sort : ('a -> 'a -> bool) -> 'a list -> 'a list
Sorts a list using a given transitive `ordering' relation.
where op is a transitive relation on the elements of list, will
topologically sort the list, i.e. will permute it such that if x op y but not
y op x then x will occur to the left of y in the sorted list. In
particular if op is a total order, the list will be sorted in the usual sense
of the word.
- FAILURE CONDITIONS
A simple example is:
The following example is a little more complicated, and shows how a
topological sorting under the relation `is free in' can be achieved. This is
actually sometimes useful to consider subterms of a term in an appropriate
# sort (<) [3; 1; 4; 1; 5; 9; 2; 6; 5; 3; 5; 8; 9; 7; 9];;
val it : int list = [1; 1; 2; 3; 3; 4; 5; 5; 5; 6; 7; 8; 9; 9; 9]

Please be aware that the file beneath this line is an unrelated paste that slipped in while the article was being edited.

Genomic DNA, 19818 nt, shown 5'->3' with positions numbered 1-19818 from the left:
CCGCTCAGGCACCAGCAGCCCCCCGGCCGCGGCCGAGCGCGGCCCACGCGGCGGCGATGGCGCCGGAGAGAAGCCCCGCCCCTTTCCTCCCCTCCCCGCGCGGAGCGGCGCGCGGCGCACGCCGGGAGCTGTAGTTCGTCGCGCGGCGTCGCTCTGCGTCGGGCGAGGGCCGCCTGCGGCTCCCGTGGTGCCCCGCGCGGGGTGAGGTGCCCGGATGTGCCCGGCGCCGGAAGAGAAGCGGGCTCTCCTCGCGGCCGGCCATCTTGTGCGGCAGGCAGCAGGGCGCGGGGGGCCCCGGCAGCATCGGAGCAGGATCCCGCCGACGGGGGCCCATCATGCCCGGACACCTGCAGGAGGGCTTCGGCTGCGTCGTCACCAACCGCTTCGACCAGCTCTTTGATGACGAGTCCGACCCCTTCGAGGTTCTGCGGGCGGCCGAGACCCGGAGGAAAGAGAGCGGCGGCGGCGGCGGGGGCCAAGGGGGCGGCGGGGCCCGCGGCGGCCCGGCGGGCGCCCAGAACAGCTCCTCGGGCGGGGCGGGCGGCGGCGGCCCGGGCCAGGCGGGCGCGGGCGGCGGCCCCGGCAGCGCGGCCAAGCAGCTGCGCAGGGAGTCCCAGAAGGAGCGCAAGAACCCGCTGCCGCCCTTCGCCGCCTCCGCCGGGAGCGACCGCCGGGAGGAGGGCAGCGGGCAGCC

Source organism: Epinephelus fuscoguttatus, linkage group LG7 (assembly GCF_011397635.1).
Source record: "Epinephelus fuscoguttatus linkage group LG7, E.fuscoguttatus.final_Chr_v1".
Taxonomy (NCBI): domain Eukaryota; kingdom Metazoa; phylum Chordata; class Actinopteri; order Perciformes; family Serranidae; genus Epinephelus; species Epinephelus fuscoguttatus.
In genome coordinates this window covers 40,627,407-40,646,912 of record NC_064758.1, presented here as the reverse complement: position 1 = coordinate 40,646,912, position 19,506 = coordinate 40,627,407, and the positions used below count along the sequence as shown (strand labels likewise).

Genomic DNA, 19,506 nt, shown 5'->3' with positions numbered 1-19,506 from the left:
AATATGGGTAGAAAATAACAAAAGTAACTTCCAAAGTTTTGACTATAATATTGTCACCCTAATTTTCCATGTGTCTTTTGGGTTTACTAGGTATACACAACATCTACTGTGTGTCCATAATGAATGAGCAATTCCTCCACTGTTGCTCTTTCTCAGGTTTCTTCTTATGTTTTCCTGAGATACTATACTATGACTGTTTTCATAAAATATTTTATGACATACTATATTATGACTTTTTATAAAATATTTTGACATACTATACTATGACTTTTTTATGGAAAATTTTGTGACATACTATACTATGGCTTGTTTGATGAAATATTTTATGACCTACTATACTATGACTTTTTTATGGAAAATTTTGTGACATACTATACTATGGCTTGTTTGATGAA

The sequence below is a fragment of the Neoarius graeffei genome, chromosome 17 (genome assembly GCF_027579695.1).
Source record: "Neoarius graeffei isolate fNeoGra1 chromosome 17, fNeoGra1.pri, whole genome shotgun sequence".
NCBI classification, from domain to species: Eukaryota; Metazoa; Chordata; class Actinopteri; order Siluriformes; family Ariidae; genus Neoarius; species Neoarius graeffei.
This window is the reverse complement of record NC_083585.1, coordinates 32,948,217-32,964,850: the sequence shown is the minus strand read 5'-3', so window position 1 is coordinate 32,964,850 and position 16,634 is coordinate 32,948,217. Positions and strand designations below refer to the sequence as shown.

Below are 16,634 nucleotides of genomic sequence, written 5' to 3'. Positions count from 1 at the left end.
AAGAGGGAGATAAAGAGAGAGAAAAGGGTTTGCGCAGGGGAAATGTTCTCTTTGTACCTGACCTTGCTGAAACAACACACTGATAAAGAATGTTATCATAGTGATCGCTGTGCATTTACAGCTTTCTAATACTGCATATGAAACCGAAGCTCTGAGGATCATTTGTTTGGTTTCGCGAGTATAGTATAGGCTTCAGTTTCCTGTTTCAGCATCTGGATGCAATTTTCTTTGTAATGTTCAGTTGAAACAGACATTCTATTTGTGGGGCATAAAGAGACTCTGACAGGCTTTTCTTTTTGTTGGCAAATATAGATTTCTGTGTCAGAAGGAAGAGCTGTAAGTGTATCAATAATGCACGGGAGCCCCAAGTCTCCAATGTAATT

# sort free_in [`(x + 1) + 2`; `x + 2`; `x:num`; `x + 1`; `1`];;
val it : term list = [`1`; `x`; `x + 1`; `x + 2`; `(x + 1) + 2`]
This function uses the Quicksort algorithm internally, which has good
typical-case performance and will sort topologically. However, its worst-case
performance is quadratic. By contrast mergesort gives a good worst-case
performance but requires a total order. Note that any comparison-based
topological sorting function must have quadratic behaviour in the worst case.
For an $n$-element list, there are $n (n - 1) / 2$ pairs. For any topological
sorting algorithm, we can make sure the first $n (n - 1) / 2 - 1$ pairs
compared are unrelated in either direction, while still leaving the option of
choosing for the last pair $(a,b)$ either $a < b$ or $b < a$, eventually giving
a partial order. So at least $n (n - 1) / 2$ comparisons are needed to
distinguish these two partial orders correctly.
- SEE ALSO